In construing the Deed of Release, it is plain that the particular matter in the contemplation of the parties which was to be compromised was the plaintiff’s claim for unfair dismissal. The Deed expressly by Clause 3 exempts the operation of the Deed from the consideration of Mr Walker’s personal injury claim. I consider that the second proposition asserted by counsel for the defendant is incorrect.
After performing the surgery on Mr Walker’s right hand on 14 April 2013 Dr Salman further examined Mr Walker on 26 April 2013. In Dr Salman’s report of 3 June 2013 Dr Salman recorded:
“I saw him again for follow up review on 26/04/2013. The surgical wound had healed well. He had an excellent range of motion in his finger and he was completely pain free. There was no reccurrence of the infection.”
It is not disputed that whilst being examined in his medical suite and not actively using his dominant right hand Mr Walker was completely pain free and had an excellent range of motion. That of course does not infer that Mr Walker had made a complete recovery from his injury. Indeed Dr Salman issued a restricted suitable duty certificate restricting Mr Walker from performing underground work, driving heavy machinery and advising that the wound ought to be kept clean and dry with “preferably office-based or supervisory duties”. It is apparent that the defendant complied with the request as best as it could by taking Mr Walker away from the heavy developmental duties and placing him on outbye duties however the outbye duties, although light, were underground and accordingly the wound could not be kept clean and dry.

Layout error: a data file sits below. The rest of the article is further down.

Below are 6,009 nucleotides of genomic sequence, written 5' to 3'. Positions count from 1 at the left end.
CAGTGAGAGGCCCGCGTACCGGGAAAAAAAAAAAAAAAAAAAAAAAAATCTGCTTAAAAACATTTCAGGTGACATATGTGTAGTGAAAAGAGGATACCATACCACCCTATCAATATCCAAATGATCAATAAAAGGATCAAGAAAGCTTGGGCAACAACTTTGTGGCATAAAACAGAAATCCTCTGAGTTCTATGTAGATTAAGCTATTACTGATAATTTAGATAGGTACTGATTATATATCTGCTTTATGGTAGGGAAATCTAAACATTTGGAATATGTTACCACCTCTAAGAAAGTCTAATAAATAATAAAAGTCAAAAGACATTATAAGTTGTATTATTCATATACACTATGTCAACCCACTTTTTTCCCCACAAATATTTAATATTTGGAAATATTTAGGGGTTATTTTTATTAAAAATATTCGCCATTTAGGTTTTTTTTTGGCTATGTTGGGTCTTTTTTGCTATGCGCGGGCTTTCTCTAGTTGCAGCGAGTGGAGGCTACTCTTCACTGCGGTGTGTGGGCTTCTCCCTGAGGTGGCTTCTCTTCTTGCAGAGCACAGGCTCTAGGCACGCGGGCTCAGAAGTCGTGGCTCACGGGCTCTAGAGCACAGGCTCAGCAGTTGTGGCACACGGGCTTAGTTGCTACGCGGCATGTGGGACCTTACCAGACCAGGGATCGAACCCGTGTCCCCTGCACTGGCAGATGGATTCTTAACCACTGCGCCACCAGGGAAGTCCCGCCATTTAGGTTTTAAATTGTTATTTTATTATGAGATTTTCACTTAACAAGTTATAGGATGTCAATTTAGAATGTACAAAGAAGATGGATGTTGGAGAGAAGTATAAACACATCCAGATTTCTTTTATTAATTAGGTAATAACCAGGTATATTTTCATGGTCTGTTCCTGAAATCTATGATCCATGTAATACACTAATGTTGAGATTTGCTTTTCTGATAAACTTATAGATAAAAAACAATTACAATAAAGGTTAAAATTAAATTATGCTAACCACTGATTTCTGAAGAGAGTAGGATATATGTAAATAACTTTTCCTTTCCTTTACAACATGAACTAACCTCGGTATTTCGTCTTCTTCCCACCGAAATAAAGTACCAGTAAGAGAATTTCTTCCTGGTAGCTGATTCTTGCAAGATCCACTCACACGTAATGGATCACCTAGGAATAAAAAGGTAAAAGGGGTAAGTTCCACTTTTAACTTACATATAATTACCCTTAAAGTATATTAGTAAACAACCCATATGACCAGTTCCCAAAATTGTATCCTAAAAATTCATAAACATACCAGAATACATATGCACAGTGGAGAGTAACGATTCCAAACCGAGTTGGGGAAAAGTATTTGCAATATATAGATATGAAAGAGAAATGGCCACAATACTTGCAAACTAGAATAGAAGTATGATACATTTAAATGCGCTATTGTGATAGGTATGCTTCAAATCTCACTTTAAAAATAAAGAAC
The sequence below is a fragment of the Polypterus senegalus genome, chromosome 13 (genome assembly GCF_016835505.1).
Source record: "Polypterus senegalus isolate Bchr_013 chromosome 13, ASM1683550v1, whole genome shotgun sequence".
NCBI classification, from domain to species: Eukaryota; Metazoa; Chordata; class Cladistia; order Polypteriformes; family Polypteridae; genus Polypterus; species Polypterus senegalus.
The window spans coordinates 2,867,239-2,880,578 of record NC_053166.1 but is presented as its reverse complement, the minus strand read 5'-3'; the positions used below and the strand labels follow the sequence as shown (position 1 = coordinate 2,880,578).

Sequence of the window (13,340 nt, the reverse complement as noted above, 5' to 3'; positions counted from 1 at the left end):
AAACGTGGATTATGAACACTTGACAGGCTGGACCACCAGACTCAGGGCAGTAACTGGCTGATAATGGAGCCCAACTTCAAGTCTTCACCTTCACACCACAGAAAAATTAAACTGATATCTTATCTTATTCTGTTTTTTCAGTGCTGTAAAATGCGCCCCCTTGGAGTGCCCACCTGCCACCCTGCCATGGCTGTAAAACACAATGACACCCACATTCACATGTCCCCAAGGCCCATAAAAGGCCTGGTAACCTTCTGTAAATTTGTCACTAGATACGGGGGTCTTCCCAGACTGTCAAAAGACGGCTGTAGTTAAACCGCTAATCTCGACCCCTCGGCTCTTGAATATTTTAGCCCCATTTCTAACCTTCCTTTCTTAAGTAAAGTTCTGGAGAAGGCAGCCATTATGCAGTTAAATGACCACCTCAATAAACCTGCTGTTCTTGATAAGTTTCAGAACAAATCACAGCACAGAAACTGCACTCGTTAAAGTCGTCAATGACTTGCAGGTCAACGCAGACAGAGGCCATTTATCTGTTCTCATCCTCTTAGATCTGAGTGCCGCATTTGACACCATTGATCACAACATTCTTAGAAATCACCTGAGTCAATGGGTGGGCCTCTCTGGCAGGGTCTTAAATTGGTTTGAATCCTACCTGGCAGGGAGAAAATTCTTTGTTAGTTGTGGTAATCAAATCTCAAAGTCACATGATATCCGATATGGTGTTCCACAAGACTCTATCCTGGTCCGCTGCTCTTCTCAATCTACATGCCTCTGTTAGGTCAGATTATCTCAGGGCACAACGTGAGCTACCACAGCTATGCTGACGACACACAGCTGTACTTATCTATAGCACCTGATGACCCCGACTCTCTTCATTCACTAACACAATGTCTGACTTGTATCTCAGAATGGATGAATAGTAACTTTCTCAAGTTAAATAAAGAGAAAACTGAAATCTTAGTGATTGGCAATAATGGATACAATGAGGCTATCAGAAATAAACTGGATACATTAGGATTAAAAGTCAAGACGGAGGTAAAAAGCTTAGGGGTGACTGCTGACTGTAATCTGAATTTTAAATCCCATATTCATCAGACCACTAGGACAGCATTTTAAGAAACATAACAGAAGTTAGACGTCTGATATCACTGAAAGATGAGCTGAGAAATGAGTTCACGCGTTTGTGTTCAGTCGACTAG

After Mr Walker’s return to work on 1 May 2013 he was first provided with the surface role as the Tomlinson Boiler Operator and then sent underground on outbye duties. Even on his first day at work Mr Walker not only experienced significant pain but reported significant pain to the Kinnect officer (named Kristy-Anne) who had been retained to assist him with his return to work. Mr Walker complained of ongoing painful symptoms to Kristy-Anne of Kinnect and to Mr Schneider the Safety Co-ordinator. There is no dispute that following his return to work, Mr Walker suffered significant pain whilst attempting to perform the lighter outbye duties. Mr Walker had attended upon Dr Goldston on 5 August 2013 who contemporaneously recorded his ongoing complaints of pain. Indeed on a review by Dr Salman in September 2013, Mr Walker continued to complain of the pain he was suffering from his injury which he had hoped had healed despite him undertaking all postoperative hand therapy and ingesting the prescribed medications. Dr Salman’s response to the complaints was to advise that Mr Walker continue to take painkillers as required and that he would need to get a second opinion “if there was an ongoing problem with him.” Clearly there was an ongoing problem and Mr Walker sought and received the second opinion from Dr O’Callaghan, the pain specialist, who has diagnosed neuropathic pain.